By LORI HINNANT, Associated Press
French schools held a nationwide minute of silence Monday in tribute to a teacher who was beheaded for opening a class debate on free speech by showing students caricatures of the prophet of Islam.
Samuel Paty was killed on Oct. 16 outside his school in suburban Paris by an 18-year-old refugee of Chechen origin to punish him for showing the caricatures published by the satirical newspaper Charlie Hebdo, which triggered a newsroom massacre by extremists in January 2015.
Since their re-publication in September at the start of the ongoing Paris trial over the killings, France has endured three attacks blamed on Muslim extremists: one by a Pakistani refugee that injured two people outside the newspaper’s old headquarters, the slaying of the schoolteacher, and a deadly knife attack last Thursday in a church in the Mediterranean city of Nice. France’s anti-terrorism prosecutor has opened investigations into all three, and France is now at its highest level of alert.
French government officials defend the decision to publish the caricatures, which they say fall squarely into two of France’s most cherished rights: freedom of expression and secularism.
“Samuel Paty taught each child of the Republic to become a free citizen. For him, for our country, we will continue. It is our honor and our duty,” French Prime Minister Jean Castex wrote in a tweet.
French President Emmanuel Macron has promised to increase protection of schools and churches immediately after the Nice attack, more than doubling the number of soldiers actively deployed in the country. Paty was killed at the beginning of a two-week French school holiday.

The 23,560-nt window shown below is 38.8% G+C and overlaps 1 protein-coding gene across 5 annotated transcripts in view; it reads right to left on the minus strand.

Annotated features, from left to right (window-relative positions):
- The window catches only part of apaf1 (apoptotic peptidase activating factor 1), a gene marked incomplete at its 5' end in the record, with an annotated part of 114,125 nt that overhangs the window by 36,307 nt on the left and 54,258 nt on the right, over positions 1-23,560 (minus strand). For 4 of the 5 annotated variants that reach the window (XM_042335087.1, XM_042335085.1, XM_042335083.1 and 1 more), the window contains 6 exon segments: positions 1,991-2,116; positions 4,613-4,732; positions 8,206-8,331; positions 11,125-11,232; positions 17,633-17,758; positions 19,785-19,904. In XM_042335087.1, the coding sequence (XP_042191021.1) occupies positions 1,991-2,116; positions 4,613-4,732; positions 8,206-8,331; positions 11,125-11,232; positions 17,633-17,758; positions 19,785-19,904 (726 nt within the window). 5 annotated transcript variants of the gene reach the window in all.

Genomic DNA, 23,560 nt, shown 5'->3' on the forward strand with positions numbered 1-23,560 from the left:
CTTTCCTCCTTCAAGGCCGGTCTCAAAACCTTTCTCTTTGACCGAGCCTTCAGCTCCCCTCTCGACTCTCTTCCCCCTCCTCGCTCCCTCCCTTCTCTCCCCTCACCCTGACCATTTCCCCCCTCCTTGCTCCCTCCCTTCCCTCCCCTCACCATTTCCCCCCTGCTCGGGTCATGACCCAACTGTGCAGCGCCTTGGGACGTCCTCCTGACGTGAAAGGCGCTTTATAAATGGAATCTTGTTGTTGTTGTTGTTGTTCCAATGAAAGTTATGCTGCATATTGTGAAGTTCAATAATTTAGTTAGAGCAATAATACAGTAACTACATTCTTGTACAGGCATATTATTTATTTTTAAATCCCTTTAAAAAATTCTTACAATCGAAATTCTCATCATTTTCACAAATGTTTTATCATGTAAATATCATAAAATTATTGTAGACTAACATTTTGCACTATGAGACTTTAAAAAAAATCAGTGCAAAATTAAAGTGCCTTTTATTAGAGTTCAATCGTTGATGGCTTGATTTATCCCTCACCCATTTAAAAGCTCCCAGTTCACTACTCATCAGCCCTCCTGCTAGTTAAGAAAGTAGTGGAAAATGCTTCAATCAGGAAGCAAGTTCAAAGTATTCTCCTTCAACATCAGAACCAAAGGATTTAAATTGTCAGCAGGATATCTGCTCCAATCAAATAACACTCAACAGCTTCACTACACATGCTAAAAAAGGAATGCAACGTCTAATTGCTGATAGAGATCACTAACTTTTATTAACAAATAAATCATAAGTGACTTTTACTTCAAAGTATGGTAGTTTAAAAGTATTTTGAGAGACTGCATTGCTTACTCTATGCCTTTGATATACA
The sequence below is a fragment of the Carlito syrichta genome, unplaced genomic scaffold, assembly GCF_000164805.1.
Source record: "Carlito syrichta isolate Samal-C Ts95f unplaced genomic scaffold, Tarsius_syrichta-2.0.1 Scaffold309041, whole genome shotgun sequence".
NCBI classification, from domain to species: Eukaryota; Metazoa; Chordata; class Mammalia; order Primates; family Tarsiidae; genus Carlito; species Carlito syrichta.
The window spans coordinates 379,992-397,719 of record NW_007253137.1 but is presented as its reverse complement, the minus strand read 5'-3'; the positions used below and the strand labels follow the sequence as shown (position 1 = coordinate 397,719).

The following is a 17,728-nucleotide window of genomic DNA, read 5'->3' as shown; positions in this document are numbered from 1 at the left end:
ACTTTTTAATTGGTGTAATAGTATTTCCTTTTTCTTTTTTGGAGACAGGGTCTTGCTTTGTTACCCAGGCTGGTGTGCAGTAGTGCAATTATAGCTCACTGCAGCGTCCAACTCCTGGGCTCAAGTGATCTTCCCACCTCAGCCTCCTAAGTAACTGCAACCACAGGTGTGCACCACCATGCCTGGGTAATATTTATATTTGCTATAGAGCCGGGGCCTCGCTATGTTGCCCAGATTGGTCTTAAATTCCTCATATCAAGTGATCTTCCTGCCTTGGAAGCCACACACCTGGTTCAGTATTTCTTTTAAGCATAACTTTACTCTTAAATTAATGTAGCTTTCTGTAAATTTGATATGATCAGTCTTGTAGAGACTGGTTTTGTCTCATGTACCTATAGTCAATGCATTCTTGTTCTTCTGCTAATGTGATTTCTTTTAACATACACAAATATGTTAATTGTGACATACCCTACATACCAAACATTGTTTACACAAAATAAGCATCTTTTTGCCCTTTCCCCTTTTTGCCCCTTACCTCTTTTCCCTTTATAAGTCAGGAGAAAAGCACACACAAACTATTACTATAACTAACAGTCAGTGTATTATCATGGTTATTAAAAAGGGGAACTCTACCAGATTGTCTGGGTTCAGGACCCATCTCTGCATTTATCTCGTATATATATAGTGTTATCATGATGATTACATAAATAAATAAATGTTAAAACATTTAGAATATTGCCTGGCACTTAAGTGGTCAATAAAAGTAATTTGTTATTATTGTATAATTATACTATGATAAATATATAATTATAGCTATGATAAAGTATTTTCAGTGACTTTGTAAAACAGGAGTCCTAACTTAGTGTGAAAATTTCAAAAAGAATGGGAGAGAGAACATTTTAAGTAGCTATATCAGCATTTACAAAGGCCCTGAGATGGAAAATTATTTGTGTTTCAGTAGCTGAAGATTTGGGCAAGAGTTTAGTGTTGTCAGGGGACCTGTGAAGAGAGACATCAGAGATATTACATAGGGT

On Monday, the middle school where he taught at Conflans-Saint-Honorine reopened for teachers only. Castex spoke with elementary school students in the town, discussing citizenship and rights before leading them in the national anthem. Other schools throughout the country resumed as usual to both students and teachers.
At schools throughout the country, students listened to readings of the letter of Jean Jaurès, a 19th century French thinker and politician, to instructors urging them to teach the country’s children to “know France, its geography and its history, its body and its soul.”
The cartoons were originally published in Denmark in 2005 and elsewhere later in countries where freedom of expression is considered inviolable. Many Muslims see them as sacrilegious and protests against France have spread in many countries.
“We have the right to believe that these caricatures are in bad taste. There are plenty of people I believe are in bad taste. There are plenty of people who I think say idiotic things,” Gerald Darmanin, France’s interior minister, told BFM television. “But I’ll defend to the death your right to say them, as Voltaire said.”
In Germany and the Netherlands, many schools were also paying tribute to Paty.
“We can send a sign of solidarity with those teachers who are committed to democratic coexistence,” state Education Minister Sandra Sheeres wrote in a message to Berlin schools asking them to participate.
Scheeres also asked those participating to explain the background to their students to make them aware of “tolerance and solidarity as well as against violence and extremism.”
The Dutch education ministers asked schools, colleges and universities to find ways to express their support.
“The Netherlands stands squarely behind teachers and the constitutional freedom of expression,” ministers Arie Slob and Ingrid van Engelshoven wrote. “Teachers must be able to do their work in freedom and security so our children and youth can develop into independent citizens who can live together in a country that is characterized by freedom, equality and solidarity.”
David Rising in Berlin and Mike Corder in The Hague contributed.
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